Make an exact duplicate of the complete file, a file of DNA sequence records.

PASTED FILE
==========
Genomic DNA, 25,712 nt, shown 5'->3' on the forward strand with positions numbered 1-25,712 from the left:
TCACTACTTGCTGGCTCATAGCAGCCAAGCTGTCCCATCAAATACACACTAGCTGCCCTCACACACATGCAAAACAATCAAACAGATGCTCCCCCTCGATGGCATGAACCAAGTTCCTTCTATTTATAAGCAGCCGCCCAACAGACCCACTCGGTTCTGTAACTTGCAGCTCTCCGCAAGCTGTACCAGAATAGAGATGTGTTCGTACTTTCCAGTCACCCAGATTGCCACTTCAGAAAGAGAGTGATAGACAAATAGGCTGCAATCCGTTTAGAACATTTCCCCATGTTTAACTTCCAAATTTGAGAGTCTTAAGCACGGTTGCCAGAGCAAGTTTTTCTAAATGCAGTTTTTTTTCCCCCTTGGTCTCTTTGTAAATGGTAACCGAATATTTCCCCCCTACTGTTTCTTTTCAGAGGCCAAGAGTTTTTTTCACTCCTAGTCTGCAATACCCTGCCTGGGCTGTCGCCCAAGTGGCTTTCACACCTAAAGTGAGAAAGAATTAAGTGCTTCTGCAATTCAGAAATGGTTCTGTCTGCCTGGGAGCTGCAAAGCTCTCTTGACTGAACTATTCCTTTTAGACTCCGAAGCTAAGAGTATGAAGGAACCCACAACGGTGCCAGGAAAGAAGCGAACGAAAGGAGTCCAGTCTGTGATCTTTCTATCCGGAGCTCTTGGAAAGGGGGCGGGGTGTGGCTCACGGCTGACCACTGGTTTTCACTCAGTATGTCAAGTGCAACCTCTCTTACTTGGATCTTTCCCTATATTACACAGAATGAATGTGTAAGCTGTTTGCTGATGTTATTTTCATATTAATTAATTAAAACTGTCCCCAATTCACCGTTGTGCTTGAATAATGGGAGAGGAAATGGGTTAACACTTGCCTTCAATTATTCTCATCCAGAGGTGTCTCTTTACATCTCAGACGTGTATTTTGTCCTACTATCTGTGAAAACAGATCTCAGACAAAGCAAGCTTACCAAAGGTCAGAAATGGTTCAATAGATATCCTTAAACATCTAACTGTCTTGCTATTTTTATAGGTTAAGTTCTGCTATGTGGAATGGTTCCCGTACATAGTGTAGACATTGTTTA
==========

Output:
Genomic DNA, 25,712 nt, shown 5'->3' on the forward strand with positions numbered 1-25,712 from the left:
TCACTACTTGCTGGCTCATAGCAGCCAAGCTGTCCCATCAAATACACACTAGCTGCCCTCACACACATGCAAAACAATCAAACAGATGCTCCCCCTCGATGGCATGAACCAAGTTCCTTCTATTTATAAGCAGCCGCCCAACAGACCCACTCGGTTCTGTAACTTGCAGCTCTCCGCAAGCTGTACCAGAATAGAGATGTGTTCGTACTTTCCAGTCACCCAGATTGCCACTTCAGAAAGAGAGTGATAGACAAATAGGCTGCAATCCGTTTAGAACATTTCCCCATGTTTAACTTCCAAATTTGAGAGTCTTAAGCACGGTTGCCAGAGCAAGTTTTTCTAAATGCAGTTTTTTTTCCCCCTTGGTCTCTTTGTAAATGGTAACCGAATATTTCCCCCCTACTGTTTCTTTTCAGAGGCCAAGAGTTTTTTTCACTCCTAGTCTGCAATACCCTGCCTGGGCTGTCGCCCAAGTGGCTTTCACACCTAAAGTGAGAAAGAATTAAGTGCTTCTGCAATTCAGAAATGGTTCTGTCTGCCTGGGAGCTGCAAAGCTCTCTTGACTGAACTATTCCTTTTAGACTCCGAAGCTAAGAGTATGAAGGAACCCACAACGGTGCCAGGAAAGAAGCGAACGAAAGGAGTCCAGTCTGTGATCTTTCTATCCGGAGCTCTTGGAAAGGGGGCGGGGTGTGGCTCACGGCTGACCACTGGTTTTCACTCAGTATGTCAAGTGCAACCTCTCTTACTTGGATCTTTCCCTATATTACACAGAATGAATGTGTAAGCTGTTTGCTGATGTTATTTTCATATTAATTAATTAAAACTGTCCCCAATTCACCGTTGTGCTTGAATAATGGGAGAGGAAATGGGTTAACACTTGCCTTCAATTATTCTCATCCAGAGGTGTCTCTTTACATCTCAGACGTGTATTTTGTCCTACTATCTGTGAAAACAGATCTCAGACAAAGCAAGCTTACCAAAGGTCAGAAATGGTTCAATAGATATCCTTAAACATCTAACTGTCTTGCTATTTTTATAGGTTAAGTTCTGCTATGTGGAATGGTTCCCGTACATAGTGTAGACATTGTTTA